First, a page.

Statistics legend Ross Ihaka reflects on his revolutionary software

By Ximena Smith

It’s hard to overstate the importance of the number-crunching software that Ross Ihaka (Ngāti Kahungunu, Rangitāne) co-created 30 years ago.

You may have never heard his name before, but it’s likely his software regularly touches your life in some way - predicting the weather forecast for next week, for example. Or maybe it’s helped scientists analyse the effectiveness of the drugs in your medicine cabinet.

Without getting too technical: the software is a statistical programming language called ‘R’, and it was developed by Ihaka and a colleague at the University of Auckland in the 1990s.

Today, R is depended upon around the world by analysts, data scientists and big-name companies like Facebook, Google, Amazon and the New York Times, and it’s garnered Ihaka something of a rockstar status in the field of data science and statistics.

He’s received numerous accolades over the years recognising his work, such as the Royal Society of New Zealand’s prestigious Pickering Medal, and the Statistical Computing and Graphics Award from the American Statistical Association.

Asked how many people use R on a daily basis, Ihaka’s guess is in the millions but he’s not quite sure how many million.

“It's a question that's come up again and again since we started working on it. Because we just give it away and don't track where it goes, we have no idea how many copies get made,” Ihaka says.

Part of the reason why the R software has spread so far and wide is because it's free - and it always has been.

Ihaka and R’s co-founder, Robert Gentleman, believed in the ethos of the free software movement that began in the 1980s, which is that users should be free to share, study and modify software in the way they want to.

“We did briefly think about making commercial software and we thought we might be successful enough to sell 10 copies, [but] who the heck cares about that. So we went the free software route and just let it spread itself basically.”

These days, Ihaka has lost track of the many ways people use the software.

“You'll find that there are people who have written [R] programmes to solve Sudoku,” Ihaka says.

“There are all sorts of applications that you wouldn't have expected, and that's one measure of success for a programming language: If it gets used for things you didn't in your wildest dreams expect, then it's been a success.”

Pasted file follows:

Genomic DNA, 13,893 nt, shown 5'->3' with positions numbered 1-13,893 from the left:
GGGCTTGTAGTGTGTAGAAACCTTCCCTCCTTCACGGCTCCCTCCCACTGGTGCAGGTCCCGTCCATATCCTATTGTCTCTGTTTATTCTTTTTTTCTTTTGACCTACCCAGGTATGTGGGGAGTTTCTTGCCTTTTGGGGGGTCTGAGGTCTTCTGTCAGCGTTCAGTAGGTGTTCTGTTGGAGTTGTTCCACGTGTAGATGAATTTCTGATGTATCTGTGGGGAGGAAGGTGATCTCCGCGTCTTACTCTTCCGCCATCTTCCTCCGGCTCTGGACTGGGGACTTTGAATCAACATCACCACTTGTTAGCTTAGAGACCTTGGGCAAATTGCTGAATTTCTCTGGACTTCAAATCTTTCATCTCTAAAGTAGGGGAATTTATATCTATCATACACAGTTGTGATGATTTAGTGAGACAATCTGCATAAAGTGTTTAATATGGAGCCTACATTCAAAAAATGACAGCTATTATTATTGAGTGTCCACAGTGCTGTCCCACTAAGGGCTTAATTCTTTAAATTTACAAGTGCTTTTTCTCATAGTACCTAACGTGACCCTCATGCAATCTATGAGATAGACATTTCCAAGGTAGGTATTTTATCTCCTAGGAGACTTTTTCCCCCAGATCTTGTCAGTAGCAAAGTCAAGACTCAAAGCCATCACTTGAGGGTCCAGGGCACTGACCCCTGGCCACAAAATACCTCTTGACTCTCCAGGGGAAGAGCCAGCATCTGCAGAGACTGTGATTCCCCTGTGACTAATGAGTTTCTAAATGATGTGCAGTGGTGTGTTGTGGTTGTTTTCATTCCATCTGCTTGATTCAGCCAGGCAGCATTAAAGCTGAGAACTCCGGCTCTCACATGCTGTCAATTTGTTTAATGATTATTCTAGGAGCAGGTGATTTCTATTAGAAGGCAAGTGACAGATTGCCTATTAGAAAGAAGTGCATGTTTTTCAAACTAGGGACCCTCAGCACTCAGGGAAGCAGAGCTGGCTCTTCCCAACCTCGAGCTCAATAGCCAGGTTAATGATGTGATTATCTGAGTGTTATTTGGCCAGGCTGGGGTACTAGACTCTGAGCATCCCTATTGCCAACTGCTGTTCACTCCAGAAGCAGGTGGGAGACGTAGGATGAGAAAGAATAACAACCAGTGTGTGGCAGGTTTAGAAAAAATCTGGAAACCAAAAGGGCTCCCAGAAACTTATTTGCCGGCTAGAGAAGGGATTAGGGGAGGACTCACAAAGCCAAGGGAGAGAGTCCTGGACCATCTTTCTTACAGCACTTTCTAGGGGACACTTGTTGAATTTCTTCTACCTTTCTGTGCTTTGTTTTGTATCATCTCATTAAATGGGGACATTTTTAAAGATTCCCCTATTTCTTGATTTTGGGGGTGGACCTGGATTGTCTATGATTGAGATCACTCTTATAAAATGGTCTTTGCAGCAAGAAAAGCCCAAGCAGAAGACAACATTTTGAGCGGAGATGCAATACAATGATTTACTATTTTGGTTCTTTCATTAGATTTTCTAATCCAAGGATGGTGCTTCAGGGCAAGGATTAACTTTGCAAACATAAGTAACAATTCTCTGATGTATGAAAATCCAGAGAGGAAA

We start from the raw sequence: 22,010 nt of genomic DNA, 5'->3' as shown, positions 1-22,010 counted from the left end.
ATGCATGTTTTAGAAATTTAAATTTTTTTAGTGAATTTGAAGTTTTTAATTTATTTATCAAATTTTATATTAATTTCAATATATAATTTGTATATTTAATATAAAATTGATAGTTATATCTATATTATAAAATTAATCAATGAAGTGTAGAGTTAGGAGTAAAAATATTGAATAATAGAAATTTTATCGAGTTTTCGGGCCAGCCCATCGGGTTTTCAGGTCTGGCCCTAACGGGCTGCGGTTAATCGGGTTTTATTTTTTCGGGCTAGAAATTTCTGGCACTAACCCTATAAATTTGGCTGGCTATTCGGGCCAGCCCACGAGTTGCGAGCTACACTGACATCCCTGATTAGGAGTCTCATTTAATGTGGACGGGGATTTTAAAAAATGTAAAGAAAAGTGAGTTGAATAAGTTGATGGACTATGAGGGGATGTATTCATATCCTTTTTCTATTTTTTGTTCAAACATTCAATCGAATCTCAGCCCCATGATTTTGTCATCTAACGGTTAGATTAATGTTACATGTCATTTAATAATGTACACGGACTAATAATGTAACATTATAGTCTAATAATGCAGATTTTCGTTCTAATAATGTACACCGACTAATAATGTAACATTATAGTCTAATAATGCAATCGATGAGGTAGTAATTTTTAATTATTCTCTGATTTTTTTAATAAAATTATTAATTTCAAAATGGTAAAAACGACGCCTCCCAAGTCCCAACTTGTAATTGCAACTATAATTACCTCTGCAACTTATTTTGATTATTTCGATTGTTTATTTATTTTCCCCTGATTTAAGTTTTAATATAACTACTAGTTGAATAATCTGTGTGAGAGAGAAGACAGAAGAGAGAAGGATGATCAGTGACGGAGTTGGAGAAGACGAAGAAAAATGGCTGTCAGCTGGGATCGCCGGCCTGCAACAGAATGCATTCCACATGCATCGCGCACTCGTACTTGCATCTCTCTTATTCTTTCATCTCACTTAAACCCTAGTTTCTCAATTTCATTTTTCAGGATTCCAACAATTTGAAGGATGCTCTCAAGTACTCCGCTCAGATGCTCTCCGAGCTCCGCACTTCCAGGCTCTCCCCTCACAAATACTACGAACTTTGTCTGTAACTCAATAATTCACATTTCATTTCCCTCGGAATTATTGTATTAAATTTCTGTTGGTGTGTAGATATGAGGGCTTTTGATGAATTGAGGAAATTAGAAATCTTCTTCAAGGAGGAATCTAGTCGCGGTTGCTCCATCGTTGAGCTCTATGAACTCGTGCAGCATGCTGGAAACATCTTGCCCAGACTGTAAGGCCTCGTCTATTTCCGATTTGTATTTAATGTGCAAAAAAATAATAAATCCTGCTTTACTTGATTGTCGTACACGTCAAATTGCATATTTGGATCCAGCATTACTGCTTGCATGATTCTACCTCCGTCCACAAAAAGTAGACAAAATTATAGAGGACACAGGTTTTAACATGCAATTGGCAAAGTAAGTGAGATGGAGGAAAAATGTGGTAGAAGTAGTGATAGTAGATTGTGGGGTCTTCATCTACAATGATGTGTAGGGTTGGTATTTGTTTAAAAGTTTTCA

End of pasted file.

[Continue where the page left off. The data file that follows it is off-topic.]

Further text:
If you look back at Ihaka’s early career, it’s unsurprising that he built something revolutionary.

While he was completing his PhD at the University of California at Berkeley in the 1980s, he was rubbing shoulders with people who were doing pioneering computer science work, such as building the basic infrastructure of the internet.

One of those people was Bill Joy, who went on to found the computer company Sun Microsystems and was touted as the ‘Edison of the Internet’ by Fortune Magazine in 1999.

Another was Eric Schmidt, who later became the chief executive of Google.

Ihaka says it was surreal to be in that environment at that point because “it was clear that what was going on was very important work.”

The time Ihaka spent at the University of California Berkeley clearly made an impression: He now has the university’s motto, ‘fiat lux’ (‘let there be light’ in Latin) tattooed on his forearm.

It’s just one of the tattoos Ihaka has signifying his ‘academic whakapapa’. He says he plans to get a few more in the future too.

But when it comes to Ihaka’s Māori whakapapa, things get a bit more complicated. 

Ihaka says he doesn’t have a strong sense of cultural connection to his Māori heritage because he’s always lived far away from his iwi; both of his parents were country school teachers, so his family moved around a lot when he was a kid.

“It was so rural, there really weren't many people around. I remember a couple of farming families in the neighbourhood, but that was about it,” Ihaka says.

The era he grew up in also contributed to his sense of cultural disconnect.

“​​My father was one of a generation who weren't allowed to speak Māori, and in fact, his grandfather would beat him if he ever caught him speaking Māori. So we lost a certain amount at that point,” Ihaka says.

But he says he’s always known who he is and where he’s from.

“It's a funny position to be in. I would say I'm Māori, I'm Pākehā, I'm both, and I'm neither.”

Another interesting position Ihaka has found himself in is being a Māori scientist working in the hard mathematical sciences, particularly when it comes to the relationship between mātauranga Māori and science.

Over a decade ago, he was involved in a project led by Waikato University’s Linda Tuhiwai Smith, which brought together mātauranga Māori experts and Māori scientists through a series of wānanga.

“The project really was to try and bring mātauranga Māori and science together and to see where that was practical and where it was difficult,” Ihaka says.

“I found value in all knowledge that was presented and considered, and I think importantly that the other people there, the traditional knowledge holders and the scientists, felt the same way.”

Ihaka therefore believes recent discussions around the ‘equal status’ of mātauranga are a red herring.

“I don't think you can view knowledge as competitive. Well, within a particular discipline you may have competing theories, but the disciplines themselves shouldn't be regarded as competitive,” he says.

“The important thing is that people avail themselves of the knowledge - make use of it.”